Time is in short order when you are pushing your country’s national carrier forward in a fiercely competitive, global industry, as well as spearheading the building of the world’s “most unique airport,” while trying to find new ways to serve your passengers.
Sitting at one of eight private lush retreat rooms in the first class lounge at Hamad International Airport (HIA), in Doha, Akbar Baker, Qatar Airways’ chief executive, answered Newsweek Middle East’s questions, multiple phone calls and welcomed priority guests all at the same time.
There’s never a dull moment in the fast-paced discussions with Baker, who is hands on when it comes to the development of the multi-billion HIA.
The dynamic airline chief’s frankness in his appraisal of the aviation industry covered a range of controversies, from new expansions, acquisitions, his friendship with controversial U.S. presidential hopeful, Donald Trump, to his take on what he believes is the greed of Western airliners at the expense of their own customers.
Baker prefaced the conversation by outlining his approach towards HIA, the crown jewel of Doha and which is under expansion.
“We are building an airport for passengers so that all their requirements, all their wishes, [and] all that they want in an airport is available,” Baker says with a confidence acquired over two decades in the industry.
HIA, which opened its first phase in May 2014, has state of the art facilities and is expected to boast a park-like garden inside the airport. The final phase “is already designed and should be tendered soon,” says Baker.
He further challenges that there is no other airport with such facilities elsewhere in the world.
“When you are talking about any other airport, including Dubai, show me where there are facilities for families, nurseries, play areas for kids. We don’t accept anyone sleeping in corridors, [so] we have sleeping areas for economy class passengers. A lot of passengers don’t know we have sleeping areas. One of the areas can accommodate for 100 people to sleep and we have several of them around the airport,” says Baker.
He adds: “When you go to the toilet, you have a bag, you needn’t take it inside the toilet with you. You have a locker where you can just leave your bag. When you look at the material used, it’s of the highest quality, so we did not miss anything.”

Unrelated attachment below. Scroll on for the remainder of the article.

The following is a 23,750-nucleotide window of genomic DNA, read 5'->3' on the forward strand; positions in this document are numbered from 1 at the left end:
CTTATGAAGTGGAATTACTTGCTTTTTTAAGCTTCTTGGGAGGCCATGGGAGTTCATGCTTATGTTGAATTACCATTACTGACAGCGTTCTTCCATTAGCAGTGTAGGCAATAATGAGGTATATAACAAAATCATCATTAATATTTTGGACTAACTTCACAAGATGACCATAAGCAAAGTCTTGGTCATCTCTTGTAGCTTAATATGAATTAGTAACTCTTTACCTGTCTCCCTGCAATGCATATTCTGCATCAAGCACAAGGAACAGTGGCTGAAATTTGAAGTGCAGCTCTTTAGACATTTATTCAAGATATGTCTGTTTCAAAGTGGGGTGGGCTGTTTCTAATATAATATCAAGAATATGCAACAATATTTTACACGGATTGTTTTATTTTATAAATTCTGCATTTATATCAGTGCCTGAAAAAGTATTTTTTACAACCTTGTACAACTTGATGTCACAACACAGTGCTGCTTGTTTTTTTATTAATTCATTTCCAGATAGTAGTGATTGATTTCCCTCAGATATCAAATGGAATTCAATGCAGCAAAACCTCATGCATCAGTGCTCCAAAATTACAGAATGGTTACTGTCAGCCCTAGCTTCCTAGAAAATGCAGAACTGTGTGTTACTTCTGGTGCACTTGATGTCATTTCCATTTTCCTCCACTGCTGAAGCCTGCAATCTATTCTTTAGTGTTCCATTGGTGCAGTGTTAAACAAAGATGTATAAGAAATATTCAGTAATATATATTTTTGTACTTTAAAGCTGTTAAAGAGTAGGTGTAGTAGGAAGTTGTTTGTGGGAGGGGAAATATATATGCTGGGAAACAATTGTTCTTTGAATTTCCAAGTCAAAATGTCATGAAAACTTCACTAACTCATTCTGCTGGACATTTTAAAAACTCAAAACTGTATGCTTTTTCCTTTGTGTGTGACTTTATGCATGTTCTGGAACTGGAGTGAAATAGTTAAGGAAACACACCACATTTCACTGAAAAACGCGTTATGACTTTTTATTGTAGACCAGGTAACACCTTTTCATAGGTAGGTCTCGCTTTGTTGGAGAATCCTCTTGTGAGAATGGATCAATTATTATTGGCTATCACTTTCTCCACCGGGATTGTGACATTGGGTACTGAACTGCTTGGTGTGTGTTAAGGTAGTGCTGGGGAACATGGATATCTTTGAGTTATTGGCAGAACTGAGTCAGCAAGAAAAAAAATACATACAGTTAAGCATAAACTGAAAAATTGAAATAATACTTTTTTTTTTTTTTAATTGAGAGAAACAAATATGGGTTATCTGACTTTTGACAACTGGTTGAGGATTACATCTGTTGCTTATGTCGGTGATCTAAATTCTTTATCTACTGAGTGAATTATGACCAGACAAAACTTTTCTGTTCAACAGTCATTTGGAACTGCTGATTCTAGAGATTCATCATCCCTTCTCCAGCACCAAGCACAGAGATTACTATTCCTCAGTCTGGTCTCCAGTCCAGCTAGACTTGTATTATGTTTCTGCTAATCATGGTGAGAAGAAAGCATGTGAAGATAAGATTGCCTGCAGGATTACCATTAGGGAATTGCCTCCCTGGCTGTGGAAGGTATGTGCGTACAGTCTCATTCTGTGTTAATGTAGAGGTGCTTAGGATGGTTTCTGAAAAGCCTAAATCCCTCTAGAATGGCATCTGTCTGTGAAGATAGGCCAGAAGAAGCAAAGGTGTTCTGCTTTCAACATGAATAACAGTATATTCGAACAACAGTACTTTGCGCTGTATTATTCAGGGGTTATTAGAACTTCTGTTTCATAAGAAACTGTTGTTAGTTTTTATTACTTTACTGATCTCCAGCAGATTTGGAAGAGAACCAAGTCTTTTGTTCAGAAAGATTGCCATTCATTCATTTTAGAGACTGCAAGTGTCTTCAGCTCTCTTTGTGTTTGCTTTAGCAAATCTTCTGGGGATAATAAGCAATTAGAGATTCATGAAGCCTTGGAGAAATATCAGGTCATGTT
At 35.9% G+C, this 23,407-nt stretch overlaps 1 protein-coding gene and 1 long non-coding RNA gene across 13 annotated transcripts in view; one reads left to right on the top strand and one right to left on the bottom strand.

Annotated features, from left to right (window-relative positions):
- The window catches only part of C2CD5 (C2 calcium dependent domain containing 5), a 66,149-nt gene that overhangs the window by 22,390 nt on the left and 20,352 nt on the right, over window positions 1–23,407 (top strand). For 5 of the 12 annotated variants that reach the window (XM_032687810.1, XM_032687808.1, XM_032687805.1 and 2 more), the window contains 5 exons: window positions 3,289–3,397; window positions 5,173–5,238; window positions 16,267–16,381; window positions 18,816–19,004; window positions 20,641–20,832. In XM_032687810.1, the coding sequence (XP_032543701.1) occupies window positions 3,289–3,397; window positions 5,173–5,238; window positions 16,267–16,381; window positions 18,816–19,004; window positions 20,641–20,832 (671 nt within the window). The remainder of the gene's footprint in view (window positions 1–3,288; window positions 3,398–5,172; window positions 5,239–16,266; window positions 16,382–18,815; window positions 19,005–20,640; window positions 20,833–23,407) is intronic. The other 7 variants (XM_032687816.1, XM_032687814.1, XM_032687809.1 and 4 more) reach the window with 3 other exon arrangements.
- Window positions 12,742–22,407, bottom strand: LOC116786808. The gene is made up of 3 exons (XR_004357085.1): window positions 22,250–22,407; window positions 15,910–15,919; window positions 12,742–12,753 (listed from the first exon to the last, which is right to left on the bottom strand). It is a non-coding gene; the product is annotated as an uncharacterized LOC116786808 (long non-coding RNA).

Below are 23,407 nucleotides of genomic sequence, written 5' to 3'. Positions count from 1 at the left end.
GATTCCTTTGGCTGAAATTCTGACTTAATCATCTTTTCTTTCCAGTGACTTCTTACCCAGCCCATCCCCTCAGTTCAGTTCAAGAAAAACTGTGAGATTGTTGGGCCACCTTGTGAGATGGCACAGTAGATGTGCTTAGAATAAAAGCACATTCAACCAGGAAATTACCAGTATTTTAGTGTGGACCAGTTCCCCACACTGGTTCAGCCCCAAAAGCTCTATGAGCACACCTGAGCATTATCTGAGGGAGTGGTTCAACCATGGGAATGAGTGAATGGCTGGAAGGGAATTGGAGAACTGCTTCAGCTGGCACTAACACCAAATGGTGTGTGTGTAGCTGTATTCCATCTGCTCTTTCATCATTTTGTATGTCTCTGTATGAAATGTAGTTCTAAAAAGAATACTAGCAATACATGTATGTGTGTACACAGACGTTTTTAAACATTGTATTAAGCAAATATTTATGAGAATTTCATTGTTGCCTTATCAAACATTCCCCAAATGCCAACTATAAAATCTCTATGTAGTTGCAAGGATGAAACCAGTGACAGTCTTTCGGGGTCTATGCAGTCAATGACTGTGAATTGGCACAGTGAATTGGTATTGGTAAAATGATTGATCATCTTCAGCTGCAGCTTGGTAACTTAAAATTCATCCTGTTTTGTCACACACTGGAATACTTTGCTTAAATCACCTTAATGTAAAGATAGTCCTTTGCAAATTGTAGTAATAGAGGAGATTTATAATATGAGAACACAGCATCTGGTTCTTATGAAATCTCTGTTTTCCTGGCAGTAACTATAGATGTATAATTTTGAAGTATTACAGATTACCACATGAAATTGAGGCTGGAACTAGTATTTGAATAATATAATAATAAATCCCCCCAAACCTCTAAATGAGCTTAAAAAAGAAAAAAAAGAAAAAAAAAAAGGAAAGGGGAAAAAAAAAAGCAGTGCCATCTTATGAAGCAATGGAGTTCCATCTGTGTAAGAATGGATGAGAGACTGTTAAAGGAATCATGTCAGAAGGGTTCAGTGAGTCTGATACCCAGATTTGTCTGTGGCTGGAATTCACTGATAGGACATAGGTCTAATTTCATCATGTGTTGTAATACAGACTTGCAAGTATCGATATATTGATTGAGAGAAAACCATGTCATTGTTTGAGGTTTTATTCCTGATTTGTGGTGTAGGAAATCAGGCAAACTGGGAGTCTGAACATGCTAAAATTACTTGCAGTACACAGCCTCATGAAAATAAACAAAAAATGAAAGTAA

But perhaps the best part about the airport, according to Baker and others whom Newsweek Middle East spoke with, is its spa and gym. Passengers, from any flying class and from various destinations, can pay a small fee and use the airport’s spa and gym as well as the swimming pool.
None of this comes cheap. The airport, and Qatar Airways’ order book—the airline receives a new plane every 10 to 12 days from a previously-ordered log—as well as the maintenance of its fleet and facilities come at a hefty price. But Baker says everything is either self-financed from its revenues or receives financing from banks.
He adds that the carrier does not plan to issue any sukuk (Islamic bonds), or conventional bonds and that there “will be no privatizing now.” He is open, however, to a future initial public offering (IPO).
“Perhaps an IPO after 10 years [addressing] both regional and international markets because we are a very big international carrier. We own 10 percent of [British Airways owner International Airlines Group] IAG,” Baker explains.
He further revealed that there will be more acquisitions down the line, in several regions.
“We are looking for new acquisitions now. Both in Europe and eastwards, and you will hear about two acquisitions soon. We were looking at Royal Air Maroc and there will be another big one,” he says.
Speaking of finances, Baker, whose company is due to conclude its fiscal year in a month from now—as Qatar Airways’ fiscal year runs from April till March—also forecasts higher profitability this year compared with its $103 million net profit for 2014-2015.
“We will make a good profit, better than last year. Don’t forget my last year’s oil [prices] was at $130 [a barrel],” he adds.